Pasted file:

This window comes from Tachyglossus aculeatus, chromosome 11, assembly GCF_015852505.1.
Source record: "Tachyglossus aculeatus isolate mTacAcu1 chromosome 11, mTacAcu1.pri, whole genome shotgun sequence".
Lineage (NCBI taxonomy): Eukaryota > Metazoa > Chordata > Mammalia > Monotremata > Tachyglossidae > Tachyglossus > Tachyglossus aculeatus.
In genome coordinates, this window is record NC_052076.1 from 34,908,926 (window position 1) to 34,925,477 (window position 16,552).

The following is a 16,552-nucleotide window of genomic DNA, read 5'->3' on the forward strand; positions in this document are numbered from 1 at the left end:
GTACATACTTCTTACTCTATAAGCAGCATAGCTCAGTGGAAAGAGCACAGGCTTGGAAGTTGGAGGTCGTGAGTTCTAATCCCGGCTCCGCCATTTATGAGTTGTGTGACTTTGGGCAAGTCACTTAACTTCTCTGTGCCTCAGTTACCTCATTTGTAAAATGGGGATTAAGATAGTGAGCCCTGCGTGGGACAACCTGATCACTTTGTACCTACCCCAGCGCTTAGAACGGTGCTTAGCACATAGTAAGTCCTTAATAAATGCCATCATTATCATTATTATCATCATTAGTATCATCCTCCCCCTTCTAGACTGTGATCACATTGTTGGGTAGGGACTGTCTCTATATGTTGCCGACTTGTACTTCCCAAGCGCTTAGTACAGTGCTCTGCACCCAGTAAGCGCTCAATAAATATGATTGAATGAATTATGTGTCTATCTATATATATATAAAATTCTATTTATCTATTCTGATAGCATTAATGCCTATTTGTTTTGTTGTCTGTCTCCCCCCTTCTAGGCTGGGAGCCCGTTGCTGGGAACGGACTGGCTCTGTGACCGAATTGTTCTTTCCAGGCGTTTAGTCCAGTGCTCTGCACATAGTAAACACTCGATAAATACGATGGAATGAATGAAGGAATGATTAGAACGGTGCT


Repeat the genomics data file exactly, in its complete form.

This window comes from Tachyglossus aculeatus, chromosome 11, assembly GCF_015852505.1.
Source record: "Tachyglossus aculeatus isolate mTacAcu1 chromosome 11, mTacAcu1.pri, whole genome shotgun sequence".
Lineage (NCBI taxonomy): Eukaryota > Metazoa > Chordata > Mammalia > Monotremata > Tachyglossidae > Tachyglossus > Tachyglossus aculeatus.
In genome coordinates, this window is record NC_052076.1 from 34,908,926 (window position 1) to 34,925,477 (window position 16,552).

The following is a 16,552-nucleotide window of genomic DNA, read 5'->3' on the forward strand; positions in this document are numbered from 1 at the left end:
GTACATACTTCTTACTCTATAAGCAGCATAGCTCAGTGGAAAGAGCACAGGCTTGGAAGTTGGAGGTCGTGAGTTCTAATCCCGGCTCCGCCATTTATGAGTTGTGTGACTTTGGGCAAGTCACTTAACTTCTCTGTGCCTCAGTTACCTCATTTGTAAAATGGGGATTAAGATAGTGAGCCCTGCGTGGGACAACCTGATCACTTTGTACCTACCCCAGCGCTTAGAACGGTGCTTAGCACATAGTAAGTCCTTAATAAATGCCATCATTATCATTATTATCATCATTAGTATCATCCTCCCCCTTCTAGACTGTGATCACATTGTTGGGTAGGGACTGTCTCTATATGTTGCCGACTTGTACTTCCCAAGCGCTTAGTACAGTGCTCTGCACCCAGTAAGCGCTCAATAAATATGATTGAATGAATTATGTGTCTATCTATATATATATAAAATTCTATTTATCTATTCTGATAGCATTAATGCCTATTTGTTTTGTTGTCTGTCTCCCCCCTTCTAGGCTGGGAGCCCGTTGCTGGGAACGGACTGGCTCTGTGACCGAATTGTTCTTTCCAGGCGTTTAGTCCAGTGCTCTGCACATAGTAAACACTCGATAAATACGATGGAATGAATGAAGGAATGATTAGAACGGTGCT